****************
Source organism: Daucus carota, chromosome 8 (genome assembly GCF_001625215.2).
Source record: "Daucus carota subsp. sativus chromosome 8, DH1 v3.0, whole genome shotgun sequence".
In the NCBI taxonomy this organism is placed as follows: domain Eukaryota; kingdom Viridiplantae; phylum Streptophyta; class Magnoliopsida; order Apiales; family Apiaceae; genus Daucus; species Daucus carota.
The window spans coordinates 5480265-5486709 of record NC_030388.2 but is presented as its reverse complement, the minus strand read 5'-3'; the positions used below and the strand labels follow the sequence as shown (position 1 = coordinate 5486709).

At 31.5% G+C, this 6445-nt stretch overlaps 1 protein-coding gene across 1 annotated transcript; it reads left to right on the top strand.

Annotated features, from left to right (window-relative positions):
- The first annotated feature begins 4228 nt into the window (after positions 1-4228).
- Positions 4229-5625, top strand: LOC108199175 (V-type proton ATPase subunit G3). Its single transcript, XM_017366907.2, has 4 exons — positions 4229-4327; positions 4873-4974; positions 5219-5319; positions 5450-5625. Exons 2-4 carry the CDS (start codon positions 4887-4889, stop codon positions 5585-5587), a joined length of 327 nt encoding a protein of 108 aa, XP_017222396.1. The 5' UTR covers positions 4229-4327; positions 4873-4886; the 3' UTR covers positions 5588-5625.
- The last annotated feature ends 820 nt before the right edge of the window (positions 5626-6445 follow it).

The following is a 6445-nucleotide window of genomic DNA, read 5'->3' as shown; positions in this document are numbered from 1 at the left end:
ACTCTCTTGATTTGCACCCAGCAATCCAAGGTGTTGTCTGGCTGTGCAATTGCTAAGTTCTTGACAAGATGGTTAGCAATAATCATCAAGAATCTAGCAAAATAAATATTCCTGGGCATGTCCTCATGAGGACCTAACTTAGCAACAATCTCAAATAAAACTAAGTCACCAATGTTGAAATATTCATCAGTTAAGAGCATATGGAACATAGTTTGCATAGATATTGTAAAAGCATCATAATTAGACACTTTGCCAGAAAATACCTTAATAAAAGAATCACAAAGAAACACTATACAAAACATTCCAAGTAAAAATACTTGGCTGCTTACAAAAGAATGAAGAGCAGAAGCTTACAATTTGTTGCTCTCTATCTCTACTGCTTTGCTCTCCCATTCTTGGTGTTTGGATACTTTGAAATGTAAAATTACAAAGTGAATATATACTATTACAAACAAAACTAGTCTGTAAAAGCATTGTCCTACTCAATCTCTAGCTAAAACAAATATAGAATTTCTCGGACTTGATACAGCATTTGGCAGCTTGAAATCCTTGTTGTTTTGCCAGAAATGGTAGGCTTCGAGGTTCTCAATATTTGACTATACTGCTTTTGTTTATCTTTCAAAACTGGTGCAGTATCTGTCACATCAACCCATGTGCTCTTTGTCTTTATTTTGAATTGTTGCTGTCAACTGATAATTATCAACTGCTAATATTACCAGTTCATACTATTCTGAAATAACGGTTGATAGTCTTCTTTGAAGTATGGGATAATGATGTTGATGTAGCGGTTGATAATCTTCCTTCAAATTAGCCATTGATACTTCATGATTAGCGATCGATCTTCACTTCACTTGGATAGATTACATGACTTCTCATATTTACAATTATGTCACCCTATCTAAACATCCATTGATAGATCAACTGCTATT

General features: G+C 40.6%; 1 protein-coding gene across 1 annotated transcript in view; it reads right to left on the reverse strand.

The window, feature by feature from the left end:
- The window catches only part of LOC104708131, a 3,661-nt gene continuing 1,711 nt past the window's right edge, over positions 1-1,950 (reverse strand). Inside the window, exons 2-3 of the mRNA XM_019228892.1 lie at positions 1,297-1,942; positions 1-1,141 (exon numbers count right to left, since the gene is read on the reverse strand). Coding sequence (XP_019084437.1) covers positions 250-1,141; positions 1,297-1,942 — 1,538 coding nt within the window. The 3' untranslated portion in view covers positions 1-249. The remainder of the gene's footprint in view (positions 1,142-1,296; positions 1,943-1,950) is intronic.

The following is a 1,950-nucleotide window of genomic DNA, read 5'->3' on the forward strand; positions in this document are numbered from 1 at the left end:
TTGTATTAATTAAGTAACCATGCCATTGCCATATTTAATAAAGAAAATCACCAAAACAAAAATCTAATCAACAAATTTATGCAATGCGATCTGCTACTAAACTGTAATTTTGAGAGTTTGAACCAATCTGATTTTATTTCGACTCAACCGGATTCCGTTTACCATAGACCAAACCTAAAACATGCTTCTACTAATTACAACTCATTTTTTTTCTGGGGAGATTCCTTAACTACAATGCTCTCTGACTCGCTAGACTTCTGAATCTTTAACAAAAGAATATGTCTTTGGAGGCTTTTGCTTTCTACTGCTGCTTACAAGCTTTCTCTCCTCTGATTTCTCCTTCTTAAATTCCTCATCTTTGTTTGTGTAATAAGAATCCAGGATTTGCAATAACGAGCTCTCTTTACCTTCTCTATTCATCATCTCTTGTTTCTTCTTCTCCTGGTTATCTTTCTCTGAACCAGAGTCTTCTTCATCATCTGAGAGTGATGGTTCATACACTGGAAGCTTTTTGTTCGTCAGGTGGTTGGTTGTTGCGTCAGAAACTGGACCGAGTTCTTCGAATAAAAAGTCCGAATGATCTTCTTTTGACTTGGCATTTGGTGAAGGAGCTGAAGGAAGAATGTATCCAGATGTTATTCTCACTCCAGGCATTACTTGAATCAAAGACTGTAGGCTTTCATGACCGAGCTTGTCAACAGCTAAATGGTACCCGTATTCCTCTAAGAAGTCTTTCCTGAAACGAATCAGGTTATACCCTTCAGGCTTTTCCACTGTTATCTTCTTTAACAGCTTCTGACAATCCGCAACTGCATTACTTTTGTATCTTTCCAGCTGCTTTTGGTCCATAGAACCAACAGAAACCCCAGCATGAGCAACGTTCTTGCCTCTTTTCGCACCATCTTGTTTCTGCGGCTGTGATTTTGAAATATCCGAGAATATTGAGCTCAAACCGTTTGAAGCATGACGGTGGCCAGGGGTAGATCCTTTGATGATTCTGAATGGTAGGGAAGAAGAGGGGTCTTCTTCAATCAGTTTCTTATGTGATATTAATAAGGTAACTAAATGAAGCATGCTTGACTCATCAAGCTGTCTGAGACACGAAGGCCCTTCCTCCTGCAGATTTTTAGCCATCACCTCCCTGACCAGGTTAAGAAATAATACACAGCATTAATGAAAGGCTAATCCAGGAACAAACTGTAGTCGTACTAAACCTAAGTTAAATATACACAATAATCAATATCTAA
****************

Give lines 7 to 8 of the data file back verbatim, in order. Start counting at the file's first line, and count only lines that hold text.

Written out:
- The first annotated feature begins 4228 nt into the window (after positions 1-4228).
- Positions 4229-5625, top strand: LOC108199175 (V-type proton ATPase subunit G3). Its single transcript, XM_017366907.2, has 4 exons — positions 4229-4327; positions 4873-4974; positions 5219-5319; positions 5450-5625. Exons 2-4 carry the CDS (start codon positions 4887-4889, stop codon positions 5585-5587), a joined length of 327 nt encoding a protein of 108 aa, XP_017222396.1. The 5' UTR covers positions 4229-4327; positions 4873-4886; the 3' UTR covers positions 5588-5625.